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Google Chrome OS, Odds are stacked against Chrome OS's success

 
 
Max Burke
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      07-10-2009

(WIRED) -- Google's netbook-friendly Chrome OS takes direct aim at
Microsoft, whose eight-year-old Windows XP leads the netbook market. But
the odds are stacked against Google.

Despite its buzz, the odds are stacked against Google's Chrome OS
becoming a serious rival to Windows.

In competing with Windows, Google Chrome OS will have to deal with many
of the same challenges Linux has: compatibility, usability, and
unfamiliarity. The record isn't good: In the past year, Linux-based
netbooks have rapidly lost market share to Microsoft, as people find
that Linux doesn't work as expected, may not support the applications or
peripherals they're used to using, and is just plain different.

"The propeller heads or early adopters understood what Linux was about,"
says Richard Shim, an analyst with IDC, a market research company. "But
as netbooks have gone mainstream, users want the apps they are familiar
with rather than the non-standard ones on Linux."

While sales of netbooks have exploded, Linux's market share on these
devices has dramatically declined. In 2008, about 24.5% of netbooks
shipped with an Linux operating system, estimates IDC. This year, it's
expected to plunge to 4.5% and in 2010, only 3 percent of all netbooks
will run a Linux OS.

Even if it offers the same or better features than similarly-equipped
Windows notebooks, Google Chrome OS will face the same uphill battle
Linux has.

Here's what Google needs to figure out to make Chrome OS a success.

Compatibility with popular applications

Some of the earliest netbooks featuring Linux faced high rates of return
because they did not support popular applications, says Shim.

"Many users found that the universe of applications compatible with
Windows was much larger than those with Linux," Shim says. "So when they
looked at their Linux netbooks not only did it run non-standard apps but
also a graphical interface they weren't familiar with."

Chrome OS will run on top of a Linux kernel, although Google has said
that it will have an entirely new interface and will run all web
applications rather than native Linux apps.

Multimedia compatibility issues in some flavors of Linux helped add to
early customer confusion, says Chris Kenyon, director of OEM services at
Canonical, which supports Ubuntu. "Some of those Linux netbooks that
didn't have Flash preinstalled or multimedia codecs pre-installed faced
lot of problems," he says.

Translation: If a customer can't watch YouTube on her new netbook, she's
more likely to return the netbook rather than install Adobe's Flash
plugin for Linux.

What Google must do: Google Chrome OS can't afford to make those
mistakes. Flash support and the ability to play a wide variety of
multimedia files will have to be standard. And where popular application
support is missing, Google will have to ensure that it provides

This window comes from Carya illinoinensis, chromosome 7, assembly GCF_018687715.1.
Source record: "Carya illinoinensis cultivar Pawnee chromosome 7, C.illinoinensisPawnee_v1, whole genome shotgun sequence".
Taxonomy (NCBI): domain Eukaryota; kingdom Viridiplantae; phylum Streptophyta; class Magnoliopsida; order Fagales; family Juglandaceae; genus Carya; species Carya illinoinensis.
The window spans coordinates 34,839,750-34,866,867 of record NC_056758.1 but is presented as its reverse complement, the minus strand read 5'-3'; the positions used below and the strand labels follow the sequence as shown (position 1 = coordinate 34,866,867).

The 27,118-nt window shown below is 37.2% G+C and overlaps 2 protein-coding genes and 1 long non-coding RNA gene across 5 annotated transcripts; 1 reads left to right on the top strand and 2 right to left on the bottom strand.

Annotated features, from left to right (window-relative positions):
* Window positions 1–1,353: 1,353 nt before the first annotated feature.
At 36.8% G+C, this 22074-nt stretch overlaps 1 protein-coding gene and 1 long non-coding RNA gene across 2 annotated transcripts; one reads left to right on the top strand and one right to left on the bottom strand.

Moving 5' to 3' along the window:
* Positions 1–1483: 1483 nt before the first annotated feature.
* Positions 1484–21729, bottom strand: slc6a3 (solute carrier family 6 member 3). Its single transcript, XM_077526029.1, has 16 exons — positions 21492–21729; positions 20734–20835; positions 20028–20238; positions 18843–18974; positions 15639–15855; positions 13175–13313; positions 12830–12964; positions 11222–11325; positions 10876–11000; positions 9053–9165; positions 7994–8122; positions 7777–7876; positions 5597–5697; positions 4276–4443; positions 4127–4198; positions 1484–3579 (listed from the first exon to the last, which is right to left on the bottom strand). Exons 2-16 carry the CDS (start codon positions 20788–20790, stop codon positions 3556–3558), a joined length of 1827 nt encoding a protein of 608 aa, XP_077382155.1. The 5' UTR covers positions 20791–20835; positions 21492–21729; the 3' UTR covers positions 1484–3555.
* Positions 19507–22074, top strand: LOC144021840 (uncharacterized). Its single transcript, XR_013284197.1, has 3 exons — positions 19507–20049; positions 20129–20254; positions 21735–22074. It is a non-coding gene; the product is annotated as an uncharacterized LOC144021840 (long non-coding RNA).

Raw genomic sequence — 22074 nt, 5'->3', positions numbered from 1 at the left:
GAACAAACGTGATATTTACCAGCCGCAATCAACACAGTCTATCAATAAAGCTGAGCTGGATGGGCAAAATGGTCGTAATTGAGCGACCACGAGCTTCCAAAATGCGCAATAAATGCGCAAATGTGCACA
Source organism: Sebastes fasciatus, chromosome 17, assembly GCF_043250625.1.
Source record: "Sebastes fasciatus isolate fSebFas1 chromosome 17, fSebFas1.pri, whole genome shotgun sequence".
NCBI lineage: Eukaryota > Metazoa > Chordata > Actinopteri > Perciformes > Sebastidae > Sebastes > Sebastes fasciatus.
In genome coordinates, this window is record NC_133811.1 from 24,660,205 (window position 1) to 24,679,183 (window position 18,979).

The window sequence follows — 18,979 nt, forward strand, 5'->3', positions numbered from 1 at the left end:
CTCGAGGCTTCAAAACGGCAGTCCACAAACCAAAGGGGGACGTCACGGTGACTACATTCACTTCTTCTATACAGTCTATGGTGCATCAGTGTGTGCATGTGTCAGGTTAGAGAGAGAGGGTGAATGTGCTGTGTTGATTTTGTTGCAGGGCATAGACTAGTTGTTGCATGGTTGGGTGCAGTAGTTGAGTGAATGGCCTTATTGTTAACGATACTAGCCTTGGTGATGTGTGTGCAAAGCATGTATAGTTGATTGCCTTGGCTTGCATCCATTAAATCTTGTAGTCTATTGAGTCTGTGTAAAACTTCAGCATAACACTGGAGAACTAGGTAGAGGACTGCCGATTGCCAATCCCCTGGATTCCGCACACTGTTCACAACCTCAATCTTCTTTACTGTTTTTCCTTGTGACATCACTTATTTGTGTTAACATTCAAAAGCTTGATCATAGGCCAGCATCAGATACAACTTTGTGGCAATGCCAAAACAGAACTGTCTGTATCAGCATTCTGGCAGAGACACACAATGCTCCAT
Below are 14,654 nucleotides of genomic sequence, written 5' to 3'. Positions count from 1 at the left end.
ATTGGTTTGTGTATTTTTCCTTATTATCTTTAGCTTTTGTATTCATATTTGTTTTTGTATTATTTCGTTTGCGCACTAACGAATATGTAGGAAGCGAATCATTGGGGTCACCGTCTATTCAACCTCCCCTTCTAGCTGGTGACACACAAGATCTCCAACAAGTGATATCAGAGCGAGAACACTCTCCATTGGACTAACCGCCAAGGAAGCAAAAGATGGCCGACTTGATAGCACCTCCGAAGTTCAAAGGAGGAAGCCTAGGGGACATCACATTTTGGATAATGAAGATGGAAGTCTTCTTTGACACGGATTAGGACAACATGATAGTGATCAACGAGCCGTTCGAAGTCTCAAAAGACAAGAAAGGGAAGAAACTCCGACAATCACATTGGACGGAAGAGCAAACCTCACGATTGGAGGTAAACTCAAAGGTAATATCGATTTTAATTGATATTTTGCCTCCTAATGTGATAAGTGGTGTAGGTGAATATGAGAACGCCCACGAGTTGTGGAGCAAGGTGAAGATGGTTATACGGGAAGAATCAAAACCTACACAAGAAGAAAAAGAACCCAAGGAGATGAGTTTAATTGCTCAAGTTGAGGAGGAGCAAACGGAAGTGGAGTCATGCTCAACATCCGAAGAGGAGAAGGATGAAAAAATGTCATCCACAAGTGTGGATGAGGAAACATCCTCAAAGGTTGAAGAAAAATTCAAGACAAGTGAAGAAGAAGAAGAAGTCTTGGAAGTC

satisfying alternatives (such as Google Docs in place of Microsoft Word).

Usability

User interface is a big factor for computer buyers. Many netbook buyers
are first-time Linux users. And these newbies have often been stumped by
the operating system's unusual interface. Even with very Windows-like
and user-friendly Linux distributions, like Ubuntu, they often don't
know how to perform simple system management or hardware configuration
tasks. Options for those exist on the OS but new users have to put in
the effort to learn, which can be a turnoff. Chrome OS will have to find
a way to offer its customers a familiar graphical user interface that
makes it easy to do the tasks they have been used to on a Windows
operating system.

"UI is a very significant component for new operating systems," says
Shim. "You have to fight the first impression that this is different and
then you have to sell people on why different is better."

What Google must do: Google needs to integrate Gmail, Google Docs and
the Chrome web browser in a package that makes it easy to not just use
these individual programs but also perform other routine tasks, such as
installing new software or changing display configurations.

Compatibility with popular hardware

Google will also be under pressure to ensure Chrome OS works flawlessly
with gadgets such as cameras, printers, smartphones and e-book readers.
So far, Linux netbooks have had a spotty record. Some such as Ubuntu or
Red Hat offer better support for popular gadgets but still users have
faced compatibility problems. A recent review from the Wall Street
Journal complained that Linux-based netbooks could not load software
drivers to print photos to Canon and Dell printers. The review also said
there were problems loading pictures over a USB cable from the Canon
PowerShot SD750 digital camera onto a Dell Mini 10 netbook running Ubuntu.

Another big stumbling block for Google will be iTunes. The popularity of
iPods means that many people expect their netbook to sync with their
iPods. However, netbooks running Linux do not support iTunes, including
Ubuntu, and that means no iPod or iPhone support.

"iTunes itself doesn't work on Ubuntu but you can use emulators," says
Kenyon. "It's something we would like to change."

It also has to be dead-simple to use hardware that's pre-installed on
your netbook, such as a webcam, a Bluetooth connection, or a 3G wireless
data card.

What Google must do: Ubuntu and other Linux vendors may not have the
clout to get Apple to support Linux, but Google could make it happen for
Chrome OS. Google and Apple share a close relationship, and Google CEO
Eric Schmidt is a member of Apple's board of directors.

Also, drivers for Wi-Fi hardware or webcams in the netbooks come
pre-loaded with Windows netbooks; Chrome OS will have to ensure it
offers customers the same simplicity right out of the box

http://www.cnn.com/2009/TECH/07/08/g...ges/index.html

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Gordon
Guest
Posts: n/a
 
      07-11-2009
On 2009-07-10, Max Burke <(E-Mail Removed)> wrote:
>
> (WIRED) -- Google's netbook-friendly Chrome OS takes direct aim at
> Microsoft, whose eight-year-old Windows XP leads the netbook market. But
> the odds are stacked against Google.
>
> Despite its buzz, the odds are stacked against Google's Chrome OS
> becoming a serious rival to Windows.
>
> In competing with Windows, Google Chrome OS will have to deal with many